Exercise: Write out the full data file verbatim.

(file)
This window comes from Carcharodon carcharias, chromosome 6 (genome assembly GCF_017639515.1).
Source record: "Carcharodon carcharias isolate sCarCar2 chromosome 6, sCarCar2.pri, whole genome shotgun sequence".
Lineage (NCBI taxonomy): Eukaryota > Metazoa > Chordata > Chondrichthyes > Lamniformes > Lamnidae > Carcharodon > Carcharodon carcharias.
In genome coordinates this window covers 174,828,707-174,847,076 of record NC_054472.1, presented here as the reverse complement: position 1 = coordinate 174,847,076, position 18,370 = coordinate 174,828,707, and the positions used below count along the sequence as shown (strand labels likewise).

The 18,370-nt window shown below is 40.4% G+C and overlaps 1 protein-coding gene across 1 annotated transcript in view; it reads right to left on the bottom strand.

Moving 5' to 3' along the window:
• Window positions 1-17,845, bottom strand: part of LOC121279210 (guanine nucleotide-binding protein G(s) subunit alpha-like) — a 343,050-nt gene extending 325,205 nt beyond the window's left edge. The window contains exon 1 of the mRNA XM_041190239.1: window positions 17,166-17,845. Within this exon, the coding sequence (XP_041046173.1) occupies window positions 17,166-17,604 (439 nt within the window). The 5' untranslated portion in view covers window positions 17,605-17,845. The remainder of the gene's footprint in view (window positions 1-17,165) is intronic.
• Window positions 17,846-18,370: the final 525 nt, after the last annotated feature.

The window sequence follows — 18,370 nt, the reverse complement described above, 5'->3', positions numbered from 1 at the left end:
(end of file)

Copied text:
This window comes from Carcharodon carcharias, chromosome 6 (genome assembly GCF_017639515.1).
Source record: "Carcharodon carcharias isolate sCarCar2 chromosome 6, sCarCar2.pri, whole genome shotgun sequence".
Lineage (NCBI taxonomy): Eukaryota > Metazoa > Chordata > Chondrichthyes > Lamniformes > Lamnidae > Carcharodon > Carcharodon carcharias.
In genome coordinates this window covers 174,828,707-174,847,076 of record NC_054472.1, presented here as the reverse complement: position 1 = coordinate 174,847,076, position 18,370 = coordinate 174,828,707, and the positions used below count along the sequence as shown (strand labels likewise).

The 18,370-nt window shown below is 40.4% G+C and overlaps 1 protein-coding gene across 1 annotated transcript in view; it reads right to left on the bottom strand.

Moving 5' to 3' along the window:
• Window positions 1-17,845, bottom strand: part of LOC121279210 (guanine nucleotide-binding protein G(s) subunit alpha-like) — a 343,050-nt gene extending 325,205 nt beyond the window's left edge. The window contains exon 1 of the mRNA XM_041190239.1: window positions 17,166-17,845. Within this exon, the coding sequence (XP_041046173.1) occupies window positions 17,166-17,604 (439 nt within the window). The 5' untranslated portion in view covers window positions 17,605-17,845. The remainder of the gene's footprint in view (window positions 1-17,165) is intronic.
• Window positions 17,846-18,370: the final 525 nt, after the last annotated feature.

The window sequence follows — 18,370 nt, the reverse complement described above, 5'->3', positions numbered from 1 at the left end: